A promised higher-than-normal profit or return is usually a strong indicator that higher-than-normal losses are around the corner.
Embrace the magic of compounding
As you invest, your money begins to make money, for example, interest and dividends. It is easy to consider this return as an increase in your spending money, but this is a terrible mistake. Instead, do not spend income from your investments: reinvest and let it compound.
Let’s use a simple example to illustrate: would you rather have $10,000 per day for 30 days or a cent that doubled in value every day for 30 days?
While getting $10,000 every day may sound like the right answer, it is not. $10,000 per day for 30 days will give you $300,000, whereas the effect of compounding in the second option will get you over $5 million dollars, as shown below:
Day 1: $0.01
Day 5: $0.16
Day 10: $5.12
Day 15: $164
Day 20: $5,243
Day 25: $167,772
Day 26: $335,544
Day 27: $671,089
Day 28: $1,342,177
Day 29: $2,684,355
Day 30: $5,368,709
Of course, this is a somewhat extreme example (which assumes a 100% return compounded daily), but over the long term, compounding investment returns is a fantastic strategy. Obviously the benefits are lower over a shorter time-period, so beginning early and sticking with it is key.
Reduce or eliminate fees or expenses
One of the most prevalent investment mistakes is not paying attention to the costs associated with an investment. Many people make an investment and do not even ask what are the costs involved or they only pay attention to the return before expenses are deducted.
The reality is, you can only grow the money you keep; therefore you must understand all costs you have to pay and try to reduce or eliminate them.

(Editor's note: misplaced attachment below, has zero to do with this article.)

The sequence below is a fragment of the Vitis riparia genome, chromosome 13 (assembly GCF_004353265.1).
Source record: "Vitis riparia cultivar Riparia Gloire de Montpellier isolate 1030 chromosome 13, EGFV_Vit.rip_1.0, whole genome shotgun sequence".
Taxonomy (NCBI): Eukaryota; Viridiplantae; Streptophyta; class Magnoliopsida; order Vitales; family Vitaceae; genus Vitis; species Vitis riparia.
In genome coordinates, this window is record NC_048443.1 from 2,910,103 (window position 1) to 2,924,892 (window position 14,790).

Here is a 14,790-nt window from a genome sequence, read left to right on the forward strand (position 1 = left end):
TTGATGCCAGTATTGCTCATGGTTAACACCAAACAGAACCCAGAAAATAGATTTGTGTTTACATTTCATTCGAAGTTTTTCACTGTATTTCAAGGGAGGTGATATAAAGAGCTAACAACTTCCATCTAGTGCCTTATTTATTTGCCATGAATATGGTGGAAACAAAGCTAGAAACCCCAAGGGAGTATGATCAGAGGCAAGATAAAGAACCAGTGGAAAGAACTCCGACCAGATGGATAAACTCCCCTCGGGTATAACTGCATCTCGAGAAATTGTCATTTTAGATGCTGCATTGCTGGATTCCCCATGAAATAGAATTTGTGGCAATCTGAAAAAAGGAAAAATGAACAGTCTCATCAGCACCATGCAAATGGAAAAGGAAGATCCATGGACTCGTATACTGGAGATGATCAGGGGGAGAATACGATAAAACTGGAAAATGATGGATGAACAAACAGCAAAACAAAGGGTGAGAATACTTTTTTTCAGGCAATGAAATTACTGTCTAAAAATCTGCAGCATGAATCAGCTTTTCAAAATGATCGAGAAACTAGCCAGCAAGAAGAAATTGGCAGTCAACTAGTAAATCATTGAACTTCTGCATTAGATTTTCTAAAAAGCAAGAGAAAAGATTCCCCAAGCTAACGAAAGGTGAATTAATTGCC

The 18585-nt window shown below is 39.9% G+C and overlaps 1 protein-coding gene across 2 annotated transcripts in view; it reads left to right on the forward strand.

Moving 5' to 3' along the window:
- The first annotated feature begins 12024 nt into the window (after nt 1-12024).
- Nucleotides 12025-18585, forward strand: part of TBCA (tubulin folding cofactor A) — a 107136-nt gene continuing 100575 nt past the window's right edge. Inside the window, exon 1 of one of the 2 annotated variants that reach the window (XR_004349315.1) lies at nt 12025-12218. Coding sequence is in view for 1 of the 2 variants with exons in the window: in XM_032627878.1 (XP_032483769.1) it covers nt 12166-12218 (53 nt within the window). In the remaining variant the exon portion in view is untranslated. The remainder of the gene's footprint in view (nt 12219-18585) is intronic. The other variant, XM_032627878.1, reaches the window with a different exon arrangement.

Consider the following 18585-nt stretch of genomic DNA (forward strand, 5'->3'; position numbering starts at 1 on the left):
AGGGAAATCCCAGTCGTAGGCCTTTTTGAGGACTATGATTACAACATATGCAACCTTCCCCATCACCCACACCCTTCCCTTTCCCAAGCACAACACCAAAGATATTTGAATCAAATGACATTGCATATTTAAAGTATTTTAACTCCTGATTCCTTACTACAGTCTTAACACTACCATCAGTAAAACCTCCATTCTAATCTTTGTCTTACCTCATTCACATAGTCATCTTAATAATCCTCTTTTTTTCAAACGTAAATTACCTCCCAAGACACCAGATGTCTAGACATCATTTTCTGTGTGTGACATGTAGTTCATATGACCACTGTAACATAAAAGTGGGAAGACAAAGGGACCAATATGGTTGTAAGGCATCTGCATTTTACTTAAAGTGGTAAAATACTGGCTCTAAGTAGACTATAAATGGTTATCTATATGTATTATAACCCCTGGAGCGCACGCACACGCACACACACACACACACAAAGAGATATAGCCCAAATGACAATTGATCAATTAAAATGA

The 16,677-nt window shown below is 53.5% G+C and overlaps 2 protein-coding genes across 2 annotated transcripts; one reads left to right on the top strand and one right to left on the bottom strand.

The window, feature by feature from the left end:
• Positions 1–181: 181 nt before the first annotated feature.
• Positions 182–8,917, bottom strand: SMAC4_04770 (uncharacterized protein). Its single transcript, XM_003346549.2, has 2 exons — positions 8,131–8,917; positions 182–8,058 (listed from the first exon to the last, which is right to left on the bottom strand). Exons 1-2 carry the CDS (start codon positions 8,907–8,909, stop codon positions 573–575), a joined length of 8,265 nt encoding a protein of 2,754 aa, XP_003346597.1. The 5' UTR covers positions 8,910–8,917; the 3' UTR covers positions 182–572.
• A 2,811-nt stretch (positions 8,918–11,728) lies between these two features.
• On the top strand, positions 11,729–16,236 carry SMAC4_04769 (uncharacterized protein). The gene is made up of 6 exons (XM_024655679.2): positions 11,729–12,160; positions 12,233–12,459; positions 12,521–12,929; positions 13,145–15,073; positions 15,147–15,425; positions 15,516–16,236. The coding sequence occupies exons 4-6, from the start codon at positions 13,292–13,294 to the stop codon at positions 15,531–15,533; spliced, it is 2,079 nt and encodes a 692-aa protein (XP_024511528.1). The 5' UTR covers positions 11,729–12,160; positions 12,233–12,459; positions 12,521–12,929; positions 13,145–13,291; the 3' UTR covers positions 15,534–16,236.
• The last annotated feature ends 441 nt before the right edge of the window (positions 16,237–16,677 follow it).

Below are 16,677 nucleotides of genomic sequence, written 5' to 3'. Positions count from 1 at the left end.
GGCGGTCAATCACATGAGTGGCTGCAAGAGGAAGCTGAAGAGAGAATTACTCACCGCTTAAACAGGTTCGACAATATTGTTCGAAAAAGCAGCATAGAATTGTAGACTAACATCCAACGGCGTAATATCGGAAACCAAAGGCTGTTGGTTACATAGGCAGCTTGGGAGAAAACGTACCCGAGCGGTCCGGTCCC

Legendary investor John C. Bogle puts it well: “Do not allow the tyranny of compounding costs to overwhelm the magic of compounding returns.”
Historical performance is just that, history
When evaluating an investment, it is fairly common to review historical performance (it’s usually the first document a salesperson will pull out). While it is good information, it is no guarantee of the future.
Instead try to assess what the performance could be in the future, or at least ask yourself, if future returns were lower would it change your mind about investing.
Invest in your own development
Do not underestimate the value of investing in yourself, which could occur by:
- investing formally in your education to boost your career, marketability, and earning power;
- investing in time to learn a new skill or obtain new experience; and
- invest formally (take a class or course) or informally (read voraciously) to improve your knowledge and ability to make independent decisions on financial matters
Own your decision
The last point that should be made is that you should own your investment decision and be prepared to live with the good and the bad. Too often when investors make bad decisions they look to others (usually the government) to reimburse them for their losses. Of course, if something is mis-sold, misrepresented, or fraudulent, you have every right to seek compensation. But if you choose to speculate, gamble, or chase an unusually high return and a loss results, you should be prepared to accept the outcome.
We hope this article helped you understand some of the general principles small investors should follow when making investment decisions. Please feel free to share your thoughts or experiences in the comments area below!
This series continues with Trinidad and Tobago’s Financial System. Hope you check it out!
If you believe a financial advisor could add value, don’t hesitate to Contact Us. We’d love the opportunity to assist you.